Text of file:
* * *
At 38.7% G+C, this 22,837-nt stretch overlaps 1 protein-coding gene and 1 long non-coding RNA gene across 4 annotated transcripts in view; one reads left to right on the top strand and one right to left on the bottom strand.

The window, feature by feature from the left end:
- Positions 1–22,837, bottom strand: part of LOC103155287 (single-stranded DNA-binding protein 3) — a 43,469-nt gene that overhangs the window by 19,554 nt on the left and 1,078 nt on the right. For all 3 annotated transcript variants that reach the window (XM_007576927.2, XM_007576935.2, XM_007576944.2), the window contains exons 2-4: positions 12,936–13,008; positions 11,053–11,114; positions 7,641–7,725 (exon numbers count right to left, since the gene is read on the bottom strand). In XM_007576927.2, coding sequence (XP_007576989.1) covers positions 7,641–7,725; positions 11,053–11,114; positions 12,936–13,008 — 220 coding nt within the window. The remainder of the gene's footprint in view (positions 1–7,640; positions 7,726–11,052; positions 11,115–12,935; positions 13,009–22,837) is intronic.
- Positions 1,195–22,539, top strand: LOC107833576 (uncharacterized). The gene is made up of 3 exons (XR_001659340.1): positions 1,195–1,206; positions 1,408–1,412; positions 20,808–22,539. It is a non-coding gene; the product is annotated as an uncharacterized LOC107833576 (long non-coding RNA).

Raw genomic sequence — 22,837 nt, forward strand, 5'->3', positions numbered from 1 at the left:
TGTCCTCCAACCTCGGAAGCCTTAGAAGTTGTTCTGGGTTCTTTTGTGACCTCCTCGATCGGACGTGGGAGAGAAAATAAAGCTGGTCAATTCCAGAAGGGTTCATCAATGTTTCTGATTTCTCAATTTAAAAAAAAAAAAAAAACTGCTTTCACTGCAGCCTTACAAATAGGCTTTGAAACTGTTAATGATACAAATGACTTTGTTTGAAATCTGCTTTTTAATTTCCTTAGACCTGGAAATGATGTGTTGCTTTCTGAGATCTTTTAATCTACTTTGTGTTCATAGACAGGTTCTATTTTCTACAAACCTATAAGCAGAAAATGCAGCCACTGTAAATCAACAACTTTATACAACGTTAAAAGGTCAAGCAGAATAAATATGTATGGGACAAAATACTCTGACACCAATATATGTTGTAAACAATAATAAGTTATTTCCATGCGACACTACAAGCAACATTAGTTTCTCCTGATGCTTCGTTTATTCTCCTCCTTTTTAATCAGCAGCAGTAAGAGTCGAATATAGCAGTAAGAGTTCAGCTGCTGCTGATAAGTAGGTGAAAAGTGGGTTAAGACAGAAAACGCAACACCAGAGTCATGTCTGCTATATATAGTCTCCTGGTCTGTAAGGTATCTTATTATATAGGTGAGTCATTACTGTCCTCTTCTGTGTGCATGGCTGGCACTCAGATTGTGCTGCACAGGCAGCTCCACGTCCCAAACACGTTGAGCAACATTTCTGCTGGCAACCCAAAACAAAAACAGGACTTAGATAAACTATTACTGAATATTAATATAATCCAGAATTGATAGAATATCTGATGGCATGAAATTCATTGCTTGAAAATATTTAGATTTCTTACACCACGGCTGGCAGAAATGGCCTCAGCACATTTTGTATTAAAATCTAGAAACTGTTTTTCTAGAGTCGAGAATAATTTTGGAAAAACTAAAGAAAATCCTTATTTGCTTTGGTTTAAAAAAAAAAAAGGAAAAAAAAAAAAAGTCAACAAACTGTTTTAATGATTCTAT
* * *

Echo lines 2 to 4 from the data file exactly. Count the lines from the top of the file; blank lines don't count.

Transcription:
The window, feature by feature from the left end:
- Positions 1–22,837, bottom strand: part of LOC103155287 (single-stranded DNA-binding protein 3) — a 43,469-nt gene that overhangs the window by 19,554 nt on the left and 1,078 nt on the right. For all 3 annotated transcript variants that reach the window (XM_007576927.2, XM_007576935.2, XM_007576944.2), the window contains exons 2-4: positions 12,936–13,008; positions 11,053–11,114; positions 7,641–7,725 (exon numbers count right to left, since the gene is read on the bottom strand). In XM_007576927.2, coding sequence (XP_007576989.1) covers positions 7,641–7,725; positions 11,053–11,114; positions 12,936–13,008 — 220 coding nt within the window. The remainder of the gene's footprint in view (positions 1–7,640; positions 7,726–11,052; positions 11,115–12,935; positions 13,009–22,837) is intronic.
- Positions 1,195–22,539, top strand: LOC107833576 (uncharacterized). The gene is made up of 3 exons (XR_001659340.1): positions 1,195–1,206; positions 1,408–1,412; positions 20,808–22,539. It is a non-coding gene; the product is annotated as an uncharacterized LOC107833576 (long non-coding RNA).